Call Him Mac
Ernest W. McFarland, the Arizona Years
In Call Him Mac, Gary L. Stuart renders a nuanced portrait of a young, ambitious, restless, and smiling man on the verge of becoming a political force headed for the highest levels of governance in Arizona and America. Stuart reveals how Mac became an expert on water law and a visionary in Arizona’s agricultural future. Using interviews with friends and family and extensive primary source research, Stuart spotlights Mac’s unerring focus as a loving husband, father, and grandfather, even in times of great personal tragedy. Mac’s commitments to his family mirrored his sense of fiduciary duty in public life. His enormous political successes were answers to how he dealt with threats to his own life in 1919, the loss of his first wife and three children in the 1930s, and a political loss in 1952 that no one saw coming.
Stuart writes the little-known story of how Arizona’s culture and citizens shaped this energetic, determined, likable lawyer. The fame Mac created was not for himself but for those he served in Arizona and beyond. Mac’s unparalleled political success was fermented during his early Arizona years, the bridge that brought him to his future as an approachable and likable elder statesman of Arizona politics.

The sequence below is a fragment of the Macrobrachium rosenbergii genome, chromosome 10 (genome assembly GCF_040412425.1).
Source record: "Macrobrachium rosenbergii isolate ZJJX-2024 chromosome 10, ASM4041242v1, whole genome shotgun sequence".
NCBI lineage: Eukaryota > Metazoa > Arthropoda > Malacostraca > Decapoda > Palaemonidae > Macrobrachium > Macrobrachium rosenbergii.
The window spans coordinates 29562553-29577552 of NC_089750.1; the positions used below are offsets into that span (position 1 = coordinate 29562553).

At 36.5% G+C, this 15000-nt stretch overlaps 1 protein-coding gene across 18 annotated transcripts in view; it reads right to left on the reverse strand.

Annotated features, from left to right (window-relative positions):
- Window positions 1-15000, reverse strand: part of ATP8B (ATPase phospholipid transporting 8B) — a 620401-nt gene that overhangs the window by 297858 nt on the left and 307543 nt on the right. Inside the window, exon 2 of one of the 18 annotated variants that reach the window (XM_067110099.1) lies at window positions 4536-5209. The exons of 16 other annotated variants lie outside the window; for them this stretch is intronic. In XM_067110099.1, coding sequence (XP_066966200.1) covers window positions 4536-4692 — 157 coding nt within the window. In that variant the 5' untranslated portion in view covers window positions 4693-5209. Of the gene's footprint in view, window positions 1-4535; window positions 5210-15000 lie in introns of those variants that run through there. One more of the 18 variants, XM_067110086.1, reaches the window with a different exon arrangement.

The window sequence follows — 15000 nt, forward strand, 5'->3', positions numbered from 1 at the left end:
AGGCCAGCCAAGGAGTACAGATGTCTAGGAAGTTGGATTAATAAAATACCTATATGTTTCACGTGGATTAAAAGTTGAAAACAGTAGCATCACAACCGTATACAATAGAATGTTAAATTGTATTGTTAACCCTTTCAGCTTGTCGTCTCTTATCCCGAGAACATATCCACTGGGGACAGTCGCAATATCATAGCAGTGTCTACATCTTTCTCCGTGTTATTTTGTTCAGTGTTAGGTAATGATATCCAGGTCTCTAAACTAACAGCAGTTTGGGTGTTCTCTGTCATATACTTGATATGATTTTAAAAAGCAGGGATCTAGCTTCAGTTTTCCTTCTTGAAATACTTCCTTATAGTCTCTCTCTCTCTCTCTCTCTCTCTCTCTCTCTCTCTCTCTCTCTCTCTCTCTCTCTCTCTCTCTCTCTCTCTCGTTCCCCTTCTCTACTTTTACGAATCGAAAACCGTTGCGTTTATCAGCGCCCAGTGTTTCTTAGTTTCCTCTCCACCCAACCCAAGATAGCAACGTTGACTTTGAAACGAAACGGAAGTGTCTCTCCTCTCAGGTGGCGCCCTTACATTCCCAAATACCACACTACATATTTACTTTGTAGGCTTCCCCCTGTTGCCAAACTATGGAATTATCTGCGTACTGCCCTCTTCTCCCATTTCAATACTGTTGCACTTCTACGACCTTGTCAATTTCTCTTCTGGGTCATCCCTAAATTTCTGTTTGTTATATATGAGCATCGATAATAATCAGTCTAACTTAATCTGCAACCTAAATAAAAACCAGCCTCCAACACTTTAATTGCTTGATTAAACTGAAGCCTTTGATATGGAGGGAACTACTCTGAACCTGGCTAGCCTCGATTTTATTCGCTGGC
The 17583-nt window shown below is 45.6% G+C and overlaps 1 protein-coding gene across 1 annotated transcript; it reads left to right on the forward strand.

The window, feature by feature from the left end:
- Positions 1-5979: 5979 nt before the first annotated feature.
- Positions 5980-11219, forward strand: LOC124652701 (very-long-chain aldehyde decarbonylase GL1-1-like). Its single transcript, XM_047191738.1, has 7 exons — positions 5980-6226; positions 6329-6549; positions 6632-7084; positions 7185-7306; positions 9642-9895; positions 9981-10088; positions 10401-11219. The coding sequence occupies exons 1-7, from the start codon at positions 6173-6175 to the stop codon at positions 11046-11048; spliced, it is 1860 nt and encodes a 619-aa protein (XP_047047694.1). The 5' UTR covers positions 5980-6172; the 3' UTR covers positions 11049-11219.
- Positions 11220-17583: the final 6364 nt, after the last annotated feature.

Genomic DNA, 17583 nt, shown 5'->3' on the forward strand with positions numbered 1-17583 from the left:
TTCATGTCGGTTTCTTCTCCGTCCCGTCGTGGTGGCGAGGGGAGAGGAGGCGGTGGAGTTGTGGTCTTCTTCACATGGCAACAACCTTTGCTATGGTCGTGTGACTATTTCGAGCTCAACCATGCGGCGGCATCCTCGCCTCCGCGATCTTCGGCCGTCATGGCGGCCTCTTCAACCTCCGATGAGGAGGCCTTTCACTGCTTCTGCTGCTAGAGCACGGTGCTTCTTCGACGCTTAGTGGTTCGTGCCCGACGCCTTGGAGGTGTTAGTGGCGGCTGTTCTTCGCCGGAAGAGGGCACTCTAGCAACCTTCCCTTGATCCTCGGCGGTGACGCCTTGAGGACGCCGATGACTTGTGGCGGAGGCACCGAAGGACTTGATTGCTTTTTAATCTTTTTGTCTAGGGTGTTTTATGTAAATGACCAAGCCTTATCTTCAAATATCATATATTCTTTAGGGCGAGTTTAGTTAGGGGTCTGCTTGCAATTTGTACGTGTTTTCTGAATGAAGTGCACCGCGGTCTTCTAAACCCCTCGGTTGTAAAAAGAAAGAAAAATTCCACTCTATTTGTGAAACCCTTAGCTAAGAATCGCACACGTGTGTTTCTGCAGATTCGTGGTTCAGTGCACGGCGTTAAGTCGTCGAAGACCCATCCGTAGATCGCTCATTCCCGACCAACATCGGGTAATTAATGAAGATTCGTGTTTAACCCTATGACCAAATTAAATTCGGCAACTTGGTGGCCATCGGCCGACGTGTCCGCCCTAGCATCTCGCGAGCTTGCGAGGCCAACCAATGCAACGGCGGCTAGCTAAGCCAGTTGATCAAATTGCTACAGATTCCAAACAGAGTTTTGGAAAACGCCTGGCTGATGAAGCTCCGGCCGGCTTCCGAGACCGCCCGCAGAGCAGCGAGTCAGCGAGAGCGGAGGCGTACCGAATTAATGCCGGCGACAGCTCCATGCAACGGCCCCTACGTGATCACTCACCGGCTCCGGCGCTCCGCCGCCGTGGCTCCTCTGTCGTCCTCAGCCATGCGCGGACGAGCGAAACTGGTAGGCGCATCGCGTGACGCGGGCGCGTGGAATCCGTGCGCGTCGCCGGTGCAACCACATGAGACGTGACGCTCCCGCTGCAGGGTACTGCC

“Stuart captures the essence of a humble man who, despite innumerable tragedies, accomplished perhaps more than any other leader in modern history. Ernest McFarland was the workhorse of Arizona—while other politicians were simply show horses.”—Chris Hartman
"Stuart’s new book presents fresh insights about McFarland, an extraordinary individual who overcame illness and tragedy to accomplish, gracefully, so much vital work.”—Douglas C. Towne
“Arizona legal historian Gary L. Stuart has reached a new pinnacle of success with his latest biography, Call Him Mac: Ernest W. McFarland, the Arizona Years. Stuart’s scholarship and passion for the ‘service above self’ life of Senator McFarland—and the role he played in shaping post–World War II America and his beloved state of Arizona—will remind readers of why we owe so much to the ‘Greatest Generation.’”—Stuart Rosebrook
“Between 1936 and 1971 Ernest McFarland had the rare distinction of winning the triple crown of politics in the United States. He was elected to the U.S. Senate, where he became the Senate majority leader, and he served as Arizona’s governor and as the state’s chief justice of the Supreme Court. He shined in all areas, leading the effort to pass the federal GI Bill, advocating for the state’s economic and environmental issues, and writing the court’s Miranda decision to protect the rights of the accused to an attorney. His career certainly ranks him at the top of the many illustrious Arizona politicians of the twentieth century.”—James W. Johnson